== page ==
Various Calvinist denominations formed the predominant religion in the Republic, with the Dutch Reformed church being the state church. In the beginning of the 17th century bitter controversies between strict Calvinists and more permissive protestants split the country and in the end the sheer number of reformist branches may well have worked as an antidote to intolerance. Humanism also gained a firm foothold in this period.

The Knootians, because of their dependence on international commerce and good foreign relations, were traditionally tolerant towards religion and different cultures and ideas. Now, Protestant reformists also stressed the importance of individual conscience, rejecting central dogmas and a fixed clerical hierarchy to enforce them. The almost proverbial Knootian tolerance made it easy for foreigners to travel or even emigrate (often as refugees) to Knootoss.

This tolerance was not so easy to uphold towards Catholics however, since the struggle against this religion played an important part in the war against Lavenrunz. Hostile inclinations could still be overcome by money as Catholics could buy the privilege to hold ceremonies but public offices were out of the question.

Science and art

Due to its climate of intellectual tolerance the Knootian Republic attracted scientists and other thinkers. Knootian lawyers were famous for their knowledge of international laws of the sea as well as commercial law. Hydraulic engineers gained important victories in the eternal battle against the sea by converting several large lakes into polders, pumping all the water out with windmills. Book publishers flourished and many books about religion, philosophy and science that might have been deemed controversial abroad were printed in Knootoss and secretly exported to other countries. Thus during the 17th Century the Knootian Republic became more and a publishing house.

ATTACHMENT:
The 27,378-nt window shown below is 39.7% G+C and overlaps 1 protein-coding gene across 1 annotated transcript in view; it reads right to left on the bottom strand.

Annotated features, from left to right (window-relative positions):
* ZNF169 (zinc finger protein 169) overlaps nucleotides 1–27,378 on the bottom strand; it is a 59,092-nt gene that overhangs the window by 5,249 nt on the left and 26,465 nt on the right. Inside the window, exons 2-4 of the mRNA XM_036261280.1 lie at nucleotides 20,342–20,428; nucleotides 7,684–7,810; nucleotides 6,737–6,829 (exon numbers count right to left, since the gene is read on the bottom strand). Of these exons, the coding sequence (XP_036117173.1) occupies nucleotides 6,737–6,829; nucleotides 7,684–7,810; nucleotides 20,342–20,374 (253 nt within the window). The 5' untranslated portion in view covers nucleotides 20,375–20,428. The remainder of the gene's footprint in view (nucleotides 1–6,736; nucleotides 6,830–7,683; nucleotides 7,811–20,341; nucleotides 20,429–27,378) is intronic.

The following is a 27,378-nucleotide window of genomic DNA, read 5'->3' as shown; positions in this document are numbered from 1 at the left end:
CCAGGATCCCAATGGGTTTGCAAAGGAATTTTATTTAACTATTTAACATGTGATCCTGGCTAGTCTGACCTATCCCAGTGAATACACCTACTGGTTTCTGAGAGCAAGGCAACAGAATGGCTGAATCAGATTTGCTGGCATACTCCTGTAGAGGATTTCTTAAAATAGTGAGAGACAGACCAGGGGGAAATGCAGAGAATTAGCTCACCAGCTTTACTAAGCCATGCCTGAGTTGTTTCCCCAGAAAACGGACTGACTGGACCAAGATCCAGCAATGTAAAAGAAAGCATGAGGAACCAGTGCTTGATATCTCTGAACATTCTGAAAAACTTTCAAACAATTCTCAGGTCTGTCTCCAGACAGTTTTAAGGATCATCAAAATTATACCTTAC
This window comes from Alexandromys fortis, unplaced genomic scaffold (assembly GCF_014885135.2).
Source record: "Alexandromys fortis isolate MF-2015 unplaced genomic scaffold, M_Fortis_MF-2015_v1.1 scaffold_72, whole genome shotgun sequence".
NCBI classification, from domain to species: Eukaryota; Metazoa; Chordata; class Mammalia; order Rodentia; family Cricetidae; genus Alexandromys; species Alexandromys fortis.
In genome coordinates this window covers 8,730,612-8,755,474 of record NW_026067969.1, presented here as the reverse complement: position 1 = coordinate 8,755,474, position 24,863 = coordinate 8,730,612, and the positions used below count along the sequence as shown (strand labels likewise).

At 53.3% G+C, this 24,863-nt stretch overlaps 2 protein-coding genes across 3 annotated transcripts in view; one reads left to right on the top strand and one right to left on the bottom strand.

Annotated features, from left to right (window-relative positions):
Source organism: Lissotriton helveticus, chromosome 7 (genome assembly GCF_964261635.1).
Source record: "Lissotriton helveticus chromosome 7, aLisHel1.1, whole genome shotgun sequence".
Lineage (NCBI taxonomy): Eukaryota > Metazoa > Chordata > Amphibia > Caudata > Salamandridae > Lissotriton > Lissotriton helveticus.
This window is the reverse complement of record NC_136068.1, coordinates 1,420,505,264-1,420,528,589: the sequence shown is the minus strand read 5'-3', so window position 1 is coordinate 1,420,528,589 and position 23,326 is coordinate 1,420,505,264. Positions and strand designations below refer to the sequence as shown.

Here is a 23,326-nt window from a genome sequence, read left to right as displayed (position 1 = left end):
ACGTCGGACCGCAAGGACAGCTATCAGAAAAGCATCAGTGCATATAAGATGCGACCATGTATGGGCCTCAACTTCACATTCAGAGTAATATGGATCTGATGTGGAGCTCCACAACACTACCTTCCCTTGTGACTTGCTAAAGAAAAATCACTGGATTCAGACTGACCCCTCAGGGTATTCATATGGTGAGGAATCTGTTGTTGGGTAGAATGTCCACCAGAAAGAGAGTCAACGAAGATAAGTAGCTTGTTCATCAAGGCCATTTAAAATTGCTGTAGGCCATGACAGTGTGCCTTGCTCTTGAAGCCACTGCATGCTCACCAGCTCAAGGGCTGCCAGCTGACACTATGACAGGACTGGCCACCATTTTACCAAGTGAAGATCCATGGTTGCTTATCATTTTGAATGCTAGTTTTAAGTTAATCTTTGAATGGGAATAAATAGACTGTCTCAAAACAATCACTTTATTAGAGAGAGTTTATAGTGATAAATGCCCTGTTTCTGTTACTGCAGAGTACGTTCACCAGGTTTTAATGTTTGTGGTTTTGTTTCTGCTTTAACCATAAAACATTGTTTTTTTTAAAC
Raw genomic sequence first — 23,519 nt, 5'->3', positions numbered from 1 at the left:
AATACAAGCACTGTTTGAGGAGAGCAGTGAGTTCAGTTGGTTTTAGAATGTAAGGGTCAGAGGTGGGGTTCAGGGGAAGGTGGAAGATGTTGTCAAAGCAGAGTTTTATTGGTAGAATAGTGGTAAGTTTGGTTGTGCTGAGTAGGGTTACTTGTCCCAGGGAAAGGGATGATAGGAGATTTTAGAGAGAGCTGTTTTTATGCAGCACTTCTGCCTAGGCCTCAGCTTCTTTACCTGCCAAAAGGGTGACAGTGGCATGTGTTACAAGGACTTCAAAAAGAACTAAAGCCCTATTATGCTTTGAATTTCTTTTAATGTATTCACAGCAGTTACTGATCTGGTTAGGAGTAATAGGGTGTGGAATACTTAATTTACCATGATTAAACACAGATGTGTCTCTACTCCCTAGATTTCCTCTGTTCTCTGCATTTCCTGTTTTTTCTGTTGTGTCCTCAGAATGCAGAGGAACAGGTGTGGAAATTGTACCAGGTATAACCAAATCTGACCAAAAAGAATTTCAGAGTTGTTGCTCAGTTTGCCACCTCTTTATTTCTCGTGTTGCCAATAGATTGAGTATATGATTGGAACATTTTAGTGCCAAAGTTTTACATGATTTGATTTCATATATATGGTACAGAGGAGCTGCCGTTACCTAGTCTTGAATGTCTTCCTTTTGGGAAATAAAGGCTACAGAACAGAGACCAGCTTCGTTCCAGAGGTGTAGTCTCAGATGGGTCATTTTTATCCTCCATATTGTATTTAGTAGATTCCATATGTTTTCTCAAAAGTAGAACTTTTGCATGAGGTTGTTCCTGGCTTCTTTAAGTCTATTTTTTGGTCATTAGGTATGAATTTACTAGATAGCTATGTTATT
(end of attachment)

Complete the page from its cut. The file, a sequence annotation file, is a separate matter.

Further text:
Knootian artists had quite different customers from their colleagues in many other countries, where church and nobility were major patrons. This had an influence on the themes they depicted and their pictorial style. Also many paintings were not produced for commission and found their way to auctions and art traders. This fostered specialization, by which less than brilliant painters could dedicate themselves to themes of their own choosing and still excel in a particular genre. Paintings often had a moralistic message hidden under the surface. Baroque did not gain much influence as its exuberance did not fit the austerity of the largely Dutch Reformed population.

Many of Knootian greatest painters were inspired and influenced, as least during their formative years, by Dominion paintings. Copies of Dominion masterpieces circulated and suggested certain compositional schemes. Also treatment of light, in which Knootian painters would later become absolute masters themselves, could partly be traced back to Dominion predecessors. Some Knootian painters also travelled to the Dominion to make firsthand observations.